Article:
How Poking Around in My Family’s Past Changed Everything

One of the things I’ve had on my List for many years now has been to do some genealogy research and create a family tree.

I grew up in Chicago, the product of a Northside Italian dad and a mom from a Southside Irish neighborhood. I’ve always identified as “Half Irish, Half Italian.” (“Half Garlic, Half Gaelic,” my t-shirt says.) I grew up hearing stories of how my dad’s dad came to Chicago from Luzzi, Italy (and I even had the opportunity to visit Luzzi while studying in Italy in college.) And, of course, on the Irish side, stories were endless about the family members who came from Ireland. (Including the story of how the Titanic was part of my family’s history.)

Me in My Grandpa's Birthplace - 2002

But even with all the stories I’d heard in my lifetime, I knew there were missing pieces. I wanted to know more about the towns in Italy and Ireland where my relatives were from. And, even moreso, I wanted to know more of the mystery of my mom’s mom.

Despite the fact that my mom always claimed to be 100% Irish, something didn’t seem quite right to me.  My grandma,  Nana, never knew much about her background. Her father died when she was very young, her mother when she was about 13. But the weird thing was, her maiden name was Margaret Kostro. Kostro didn’t sound very Irish to me.

The other hint that something wasn’t quite right was that I remember Nana always singing a certain song to me in some language that I believed to be Polish, and she was always sure to get us paczki for Fat Tuesday.

Still, I took it for granted that I was half Irish, half Italian. It was such a clean story, and a great combo, in my opinion. And a lot of Irish neighborhoods in Chicago were near Polish neighborhoods. It was possible she just picked up on their culture as a kid.

But, this nagging question started making me more curious. I started poking my nose around sites like Ancestry.com and MyHeritage.com. I still wasn’t committed enough to pay for their sites, but I started making family trees using the information my living relatives could tell me.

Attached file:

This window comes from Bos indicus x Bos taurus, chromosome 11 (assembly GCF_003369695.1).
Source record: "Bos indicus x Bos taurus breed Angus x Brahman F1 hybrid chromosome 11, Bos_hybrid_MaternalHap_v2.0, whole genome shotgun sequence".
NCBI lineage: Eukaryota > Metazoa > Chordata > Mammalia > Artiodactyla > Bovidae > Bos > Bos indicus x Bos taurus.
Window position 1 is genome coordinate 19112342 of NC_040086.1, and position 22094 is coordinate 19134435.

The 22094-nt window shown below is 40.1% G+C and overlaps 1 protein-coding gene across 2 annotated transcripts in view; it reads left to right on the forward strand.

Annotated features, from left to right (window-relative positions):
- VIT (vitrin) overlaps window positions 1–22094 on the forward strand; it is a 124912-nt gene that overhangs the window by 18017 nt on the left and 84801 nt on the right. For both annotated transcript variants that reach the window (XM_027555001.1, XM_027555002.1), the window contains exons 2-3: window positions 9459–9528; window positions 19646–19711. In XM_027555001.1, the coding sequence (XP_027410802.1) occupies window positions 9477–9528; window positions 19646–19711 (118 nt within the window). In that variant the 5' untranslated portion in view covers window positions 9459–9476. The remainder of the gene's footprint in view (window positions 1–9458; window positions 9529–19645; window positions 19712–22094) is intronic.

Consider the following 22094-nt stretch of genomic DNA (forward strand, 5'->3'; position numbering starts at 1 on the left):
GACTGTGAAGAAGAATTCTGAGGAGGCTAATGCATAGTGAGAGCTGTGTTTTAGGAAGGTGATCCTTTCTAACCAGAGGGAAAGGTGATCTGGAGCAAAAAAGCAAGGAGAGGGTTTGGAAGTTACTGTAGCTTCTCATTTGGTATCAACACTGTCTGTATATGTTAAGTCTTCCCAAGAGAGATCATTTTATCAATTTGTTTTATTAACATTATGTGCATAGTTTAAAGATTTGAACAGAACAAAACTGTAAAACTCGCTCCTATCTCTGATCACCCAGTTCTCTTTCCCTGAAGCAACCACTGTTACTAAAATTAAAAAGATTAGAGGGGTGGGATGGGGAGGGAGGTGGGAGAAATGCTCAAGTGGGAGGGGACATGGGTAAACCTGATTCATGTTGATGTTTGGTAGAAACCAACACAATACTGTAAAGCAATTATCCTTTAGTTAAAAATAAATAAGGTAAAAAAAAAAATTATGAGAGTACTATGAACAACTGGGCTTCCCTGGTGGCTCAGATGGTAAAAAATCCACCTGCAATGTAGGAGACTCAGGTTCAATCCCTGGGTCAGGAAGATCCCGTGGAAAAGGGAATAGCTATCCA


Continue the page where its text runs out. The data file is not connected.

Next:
Eventually I hit a wall with the information I knew, and I put the project on hold. Maybe I’d do the free 14-day trial and see where it got me, but not until I knew I had 14 days I could actually commit to the research.

But the other day, something triggered the desire to start digging again. I ended up finding the Cook County Clerk’s office, where (for the price of $15 a piece) you can access your family’s birth, marriage, and death records.

Sure enough, there was my grandmother’s birth certificate, and my curiosity got the best of me. I paid the (ridiculous) fee, and accessed the certificate. Sure enough, right there in front of me, was my answer.

My grandma’s father was born in Poland. I am at least 1/8 Polish.

Now that I’ve realized how much more interesting and exciting genealogy research can be when you have access to the right documents, I think it’s time to finally sign up for that Ancestry.com account.

It will be the perfect winter project for me, and I can finally cross this one off my list!

 

 

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